Ann Hawk, general manager for Great Clips salons in the Albuquerque, Santa Fe, and El Paso markets, describes her step-father as “a proud American who is still giving back to the youth of our nation.”
In 1959, Jerry Painter didn’t think much about the weather when he decided, at age 20, to join the U.S. Air Force. Like a lot of young men at the time, he decided to enlist so that he could choose the military branch he preferred, rather than let the draft decide for him. Once accepted, the Air Force put him through a series of tests to help indicate which assignment would best suit him.
“I’ve been told that, for ordnance or explosives, they like people who won’t deviate from instructions, who won’t take shortcuts,” explains Painter. “You don’t want that in explosives, where a shortcut could blow people up.”
Perhaps this explains Painter’s assignment: weather observer.
“I guess they figured out from the tests that it was best to keep me far away from anything that could blow people up,” says Painter with a chuckle. “Weather people are constantly looking for shortcuts. We are kind of routine-oriented, but we like to make our own routine, and sometimes change standard operating procedures.”
Weather, it turned out, was a good fit for Painter. He started as a weather observer, “looking out the window to record what the weather actually was.” That position carried him through “stripe 1, stripe 2, and stripe 3” of the sergeant’s rank, and then additional training prepared him for his stint as a chief observer for a four-person weather team in Vietnam attached to the Army. Eventually, he qualified as a weather forecaster, and, after another two-year deployment to the Philippines, Painter finished his active-duty service in 1981.
“I was basically in the military for the whole Cold War, starting with the Cuban crisis, the Berlin crisis, everything in the 60s, 70s, and into the 80s. I got to see and experience a lot.”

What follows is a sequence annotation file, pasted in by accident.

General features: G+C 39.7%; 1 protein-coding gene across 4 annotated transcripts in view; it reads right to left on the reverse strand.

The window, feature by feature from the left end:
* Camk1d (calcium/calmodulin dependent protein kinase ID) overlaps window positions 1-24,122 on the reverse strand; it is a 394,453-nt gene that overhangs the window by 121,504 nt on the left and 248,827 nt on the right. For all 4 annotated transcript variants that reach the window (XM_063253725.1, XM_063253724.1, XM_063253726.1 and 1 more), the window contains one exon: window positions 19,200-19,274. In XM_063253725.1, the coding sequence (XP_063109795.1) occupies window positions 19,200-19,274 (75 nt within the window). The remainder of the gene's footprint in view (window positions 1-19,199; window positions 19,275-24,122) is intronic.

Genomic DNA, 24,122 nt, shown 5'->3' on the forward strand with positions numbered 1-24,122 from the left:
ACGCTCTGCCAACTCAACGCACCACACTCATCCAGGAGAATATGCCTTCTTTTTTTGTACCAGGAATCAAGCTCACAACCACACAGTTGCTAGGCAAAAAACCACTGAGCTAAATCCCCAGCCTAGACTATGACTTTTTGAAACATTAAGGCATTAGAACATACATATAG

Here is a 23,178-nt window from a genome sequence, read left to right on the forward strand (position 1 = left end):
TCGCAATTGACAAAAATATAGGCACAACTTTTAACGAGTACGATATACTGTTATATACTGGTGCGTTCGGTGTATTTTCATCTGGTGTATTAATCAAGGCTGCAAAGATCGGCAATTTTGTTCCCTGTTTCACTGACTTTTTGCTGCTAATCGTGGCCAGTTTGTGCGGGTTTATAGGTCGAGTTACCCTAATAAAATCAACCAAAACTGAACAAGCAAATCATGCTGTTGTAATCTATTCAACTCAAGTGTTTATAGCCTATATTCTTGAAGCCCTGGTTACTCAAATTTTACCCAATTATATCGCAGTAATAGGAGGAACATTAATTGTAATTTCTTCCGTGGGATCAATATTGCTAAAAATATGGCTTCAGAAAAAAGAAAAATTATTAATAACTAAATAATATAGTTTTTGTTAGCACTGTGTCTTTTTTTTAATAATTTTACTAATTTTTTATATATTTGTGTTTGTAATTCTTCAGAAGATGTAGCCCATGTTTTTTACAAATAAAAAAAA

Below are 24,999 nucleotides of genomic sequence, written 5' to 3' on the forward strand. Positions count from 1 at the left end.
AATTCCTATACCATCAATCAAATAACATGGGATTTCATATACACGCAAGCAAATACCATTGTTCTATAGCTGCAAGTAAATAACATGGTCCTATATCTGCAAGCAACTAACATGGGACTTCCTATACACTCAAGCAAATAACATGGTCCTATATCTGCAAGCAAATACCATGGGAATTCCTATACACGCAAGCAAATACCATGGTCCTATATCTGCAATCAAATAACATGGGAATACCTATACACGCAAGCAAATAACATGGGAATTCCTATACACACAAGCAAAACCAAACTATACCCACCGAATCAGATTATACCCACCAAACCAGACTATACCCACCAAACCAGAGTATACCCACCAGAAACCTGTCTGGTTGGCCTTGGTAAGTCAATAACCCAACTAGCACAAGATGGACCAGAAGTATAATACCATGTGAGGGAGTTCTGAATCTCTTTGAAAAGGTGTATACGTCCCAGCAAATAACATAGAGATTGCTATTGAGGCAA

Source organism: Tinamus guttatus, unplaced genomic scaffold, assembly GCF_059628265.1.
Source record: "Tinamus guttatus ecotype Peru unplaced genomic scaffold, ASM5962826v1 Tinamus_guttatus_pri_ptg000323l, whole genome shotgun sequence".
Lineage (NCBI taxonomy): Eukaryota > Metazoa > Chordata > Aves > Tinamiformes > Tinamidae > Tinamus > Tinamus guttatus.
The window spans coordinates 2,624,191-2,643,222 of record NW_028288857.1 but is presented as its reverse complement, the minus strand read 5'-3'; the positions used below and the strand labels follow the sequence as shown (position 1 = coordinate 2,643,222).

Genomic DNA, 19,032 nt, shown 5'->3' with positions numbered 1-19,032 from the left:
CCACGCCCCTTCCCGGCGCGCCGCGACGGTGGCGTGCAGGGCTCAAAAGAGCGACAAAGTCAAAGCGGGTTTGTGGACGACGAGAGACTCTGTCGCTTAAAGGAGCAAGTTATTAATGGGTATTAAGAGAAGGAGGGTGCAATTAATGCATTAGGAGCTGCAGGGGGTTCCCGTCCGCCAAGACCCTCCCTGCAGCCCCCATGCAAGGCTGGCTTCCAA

Even after leaving the military, Painter remained affiliated with government service. He spent 13 years working for the Department of Defense, and then went to Alaska as a meteorologist for the National Weather Service. He served in Desert Storm, filling in from the U.S. for Special Forces weather experts so they could be deployed.
“At the sunset of my career, I was doing many of the forecasts for any flights the president was taking, and the same for top officials in the State Department. I always felt that my work wasn’t always visible, but was very important to the country.” He also worked on forecasts in planning flights for the Space Shuttle Program. Now retired in Pahrump, Nevada, Painter is a life member of Veterans of Foreign Wars and Disabled American Veterans.
Ann Hawk, general manager for salon owners David Aragon and Bill Tobin in the Albuquerque, Santa Fe, and El Paso markets, describes her step-father as “a proud American who is still giving back to the youth of our nation.” As squadron commander of a recently formed wing of Nevada’s Civil Air Patrol, “Jerry’s goal is to help and train the next generation of leaders,” says Hawk. “He’s a lifelong learner who has a real passion for weather, geography, military service, and giving back to his community.”
Since 2013, Painter has been active with Civil Air Patrol (CAP), an extension of the U.S. Air Force, largely responsible for domestic search and rescue missions. He has received multiple awards Painter works regularly with the junior cadets, ages 12 to 18, teaching leadership skills, as well as flight-related subjects and history. Some of the cadets will eventually join the military.
“If someone is interested in the military, I would tell them—if time isn’t of the essence—to join an organization like CAP, the Boy Scouts, or ROTC,” says Painter. “You’ll get pay-grade advancements upon completion of basic training when you do enlist. That’s money in the pocket.”
Painter’s career and education led him to being an adjunct college professor, so it’s no surprise that he is a big supporter of the educational benefits offered to veterans and those in active service. “If someone is looking ahead plenty early, they should apply for one of the military academies. It’s always better to go in with a college degree,” he says. “I benefitted at the other end of the stick. I ended up getting a B.A. and a Master’s degree after I retired. I had enough training that I entered college as a senior! Any kind of college or training gives you a leg up.”
Painter is proud of what he gave the military in service to his country, and what the military gave back to him.
“The training of weather people is the second longest tech school in the military. From Day 1 after basic training, I was a weather guy. The military ended up giving me a life-long career in weather, while serving my nation. I’m thankful for that.”